Bernadette O'Toole and the way she uses colour - she tries to mix the perfect grey (more of a philosopher than an artist). I had a workshop with her and tried to mix the perfect grey too. It’s the simple things that really spur ideas forward I think. Richard Serra’s list of verbs made me realise that not everything in art has to be complicated, sometimes the most basic things work best.
Reading John Berger, Art in the Age of Mechanical Production and Constructivism resonated strongly with me. I liked that art had a function - it was not just aesthetic, it had purpose, it posed questions.
A lot of your current work is drawn circles - how did that come about?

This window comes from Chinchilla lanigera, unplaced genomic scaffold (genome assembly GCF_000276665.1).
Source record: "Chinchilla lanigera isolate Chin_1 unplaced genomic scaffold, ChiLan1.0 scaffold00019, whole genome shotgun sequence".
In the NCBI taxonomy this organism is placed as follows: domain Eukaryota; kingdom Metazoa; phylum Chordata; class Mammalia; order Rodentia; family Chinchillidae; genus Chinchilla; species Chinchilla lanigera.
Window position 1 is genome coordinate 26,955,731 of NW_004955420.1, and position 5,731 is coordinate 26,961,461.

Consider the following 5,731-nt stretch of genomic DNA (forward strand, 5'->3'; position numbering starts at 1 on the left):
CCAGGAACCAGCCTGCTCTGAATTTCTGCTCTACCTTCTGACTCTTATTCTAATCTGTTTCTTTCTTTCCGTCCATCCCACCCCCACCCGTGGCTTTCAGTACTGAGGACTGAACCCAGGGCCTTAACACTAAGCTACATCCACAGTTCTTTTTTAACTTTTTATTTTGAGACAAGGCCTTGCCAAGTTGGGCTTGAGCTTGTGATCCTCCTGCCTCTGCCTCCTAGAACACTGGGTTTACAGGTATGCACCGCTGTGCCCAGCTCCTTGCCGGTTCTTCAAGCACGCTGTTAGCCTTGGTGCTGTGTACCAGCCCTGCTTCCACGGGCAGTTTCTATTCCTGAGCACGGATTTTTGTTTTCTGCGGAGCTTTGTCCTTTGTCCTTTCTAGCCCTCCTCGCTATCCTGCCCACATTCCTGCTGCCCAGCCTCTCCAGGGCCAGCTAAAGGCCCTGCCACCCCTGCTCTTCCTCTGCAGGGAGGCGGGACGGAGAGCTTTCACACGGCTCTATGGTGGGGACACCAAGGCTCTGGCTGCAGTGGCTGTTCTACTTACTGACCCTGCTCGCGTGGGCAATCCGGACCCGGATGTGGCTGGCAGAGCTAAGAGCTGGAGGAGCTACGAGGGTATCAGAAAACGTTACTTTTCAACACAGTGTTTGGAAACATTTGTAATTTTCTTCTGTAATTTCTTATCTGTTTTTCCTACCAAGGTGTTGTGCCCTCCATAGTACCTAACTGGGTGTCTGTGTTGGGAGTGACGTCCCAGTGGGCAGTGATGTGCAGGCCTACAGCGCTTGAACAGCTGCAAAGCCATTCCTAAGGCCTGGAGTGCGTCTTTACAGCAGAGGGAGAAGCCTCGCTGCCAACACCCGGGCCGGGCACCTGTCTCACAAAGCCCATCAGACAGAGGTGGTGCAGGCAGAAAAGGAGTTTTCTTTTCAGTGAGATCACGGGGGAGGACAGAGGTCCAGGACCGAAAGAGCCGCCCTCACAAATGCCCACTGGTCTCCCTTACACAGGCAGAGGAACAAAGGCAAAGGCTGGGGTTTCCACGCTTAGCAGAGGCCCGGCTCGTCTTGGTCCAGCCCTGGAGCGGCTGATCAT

At university I struggled with the idea that people would look at me and think that I did nothing all day because I am an artist. I felt so strongly that I am a grafter, I work hard and I really wanted to show that. My partner Matt works in a car shop, so I decided to look at his day and try to replicate it. I would draw during his working hours, doing the same thing continuously. It was a way for me to document labour, time passing, love, thought progression.
I started with drawing lines - I would take an A3 sheet of paper, draw some curved lines and then fill the gaps between them to look like hair. Then it developed into circles - a pleasant physical movement, easy to repeat, simple like a doodle, quick to do. I felt that it was easy for people to understand too: “There’s loads of them - it must've taken ages”. It was very direct and impactful.
How do you go about creating a piece?
I work in hour intervals, so I set a time for 57 minutes and that’s my drawing time. The 3 minutes is how long it takes me to boil a kettle and make a cup of tea. You get lost in repetitive motion so you need something to break you out of it.